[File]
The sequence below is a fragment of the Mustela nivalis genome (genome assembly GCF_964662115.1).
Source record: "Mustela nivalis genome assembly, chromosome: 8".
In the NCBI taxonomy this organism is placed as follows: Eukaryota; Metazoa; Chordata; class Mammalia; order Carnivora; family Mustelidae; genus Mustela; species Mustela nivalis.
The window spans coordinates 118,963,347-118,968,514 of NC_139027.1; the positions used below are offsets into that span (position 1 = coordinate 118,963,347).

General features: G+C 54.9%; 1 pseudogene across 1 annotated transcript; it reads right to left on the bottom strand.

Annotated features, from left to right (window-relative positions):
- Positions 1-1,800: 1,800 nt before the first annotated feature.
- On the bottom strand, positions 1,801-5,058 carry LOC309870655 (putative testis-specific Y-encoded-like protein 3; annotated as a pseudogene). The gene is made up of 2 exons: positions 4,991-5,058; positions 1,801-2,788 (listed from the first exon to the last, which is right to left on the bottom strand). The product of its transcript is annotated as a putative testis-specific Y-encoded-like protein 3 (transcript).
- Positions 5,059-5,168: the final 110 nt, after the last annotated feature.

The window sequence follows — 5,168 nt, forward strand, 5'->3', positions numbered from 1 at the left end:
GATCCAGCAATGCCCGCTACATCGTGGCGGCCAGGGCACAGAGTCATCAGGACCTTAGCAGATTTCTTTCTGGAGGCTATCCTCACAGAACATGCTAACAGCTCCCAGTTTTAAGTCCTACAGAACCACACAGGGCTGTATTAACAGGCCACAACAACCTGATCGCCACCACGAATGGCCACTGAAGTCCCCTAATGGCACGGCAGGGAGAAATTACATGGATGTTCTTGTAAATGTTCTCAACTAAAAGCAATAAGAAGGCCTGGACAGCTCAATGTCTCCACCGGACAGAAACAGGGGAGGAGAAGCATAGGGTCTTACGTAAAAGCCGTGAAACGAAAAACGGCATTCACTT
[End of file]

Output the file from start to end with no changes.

The sequence below is a fragment of the Mustela nivalis genome (genome assembly GCF_964662115.1).
Source record: "Mustela nivalis genome assembly, chromosome: 8".
In the NCBI taxonomy this organism is placed as follows: Eukaryota; Metazoa; Chordata; class Mammalia; order Carnivora; family Mustelidae; genus Mustela; species Mustela nivalis.
The window spans coordinates 118,963,347-118,968,514 of NC_139027.1; the positions used below are offsets into that span (position 1 = coordinate 118,963,347).

General features: G+C 54.9%; 1 pseudogene across 1 annotated transcript; it reads right to left on the bottom strand.

Annotated features, from left to right (window-relative positions):
- Positions 1-1,800: 1,800 nt before the first annotated feature.
- On the bottom strand, positions 1,801-5,058 carry LOC309870655 (putative testis-specific Y-encoded-like protein 3; annotated as a pseudogene). The gene is made up of 2 exons: positions 4,991-5,058; positions 1,801-2,788 (listed from the first exon to the last, which is right to left on the bottom strand). The product of its transcript is annotated as a putative testis-specific Y-encoded-like protein 3 (transcript).
- Positions 5,059-5,168: the final 110 nt, after the last annotated feature.

The window sequence follows — 5,168 nt, forward strand, 5'->3', positions numbered from 1 at the left end:
GATCCAGCAATGCCCGCTACATCGTGGCGGCCAGGGCACAGAGTCATCAGGACCTTAGCAGATTTCTTTCTGGAGGCTATCCTCACAGAACATGCTAACAGCTCCCAGTTTTAAGTCCTACAGAACCACACAGGGCTGTATTAACAGGCCACAACAACCTGATCGCCACCACGAATGGCCACTGAAGTCCCCTAATGGCACGGCAGGGAGAAATTACATGGATGTTCTTGTAAATGTTCTCAACTAAAAGCAATAAGAAGGCCTGGACAGCTCAATGTCTCCACCGGACAGAAACAGGGGAGGAGAAGCATAGGGTCTTACGTAAAAGCCGTGAAACGAAAAACGGCATTCACTT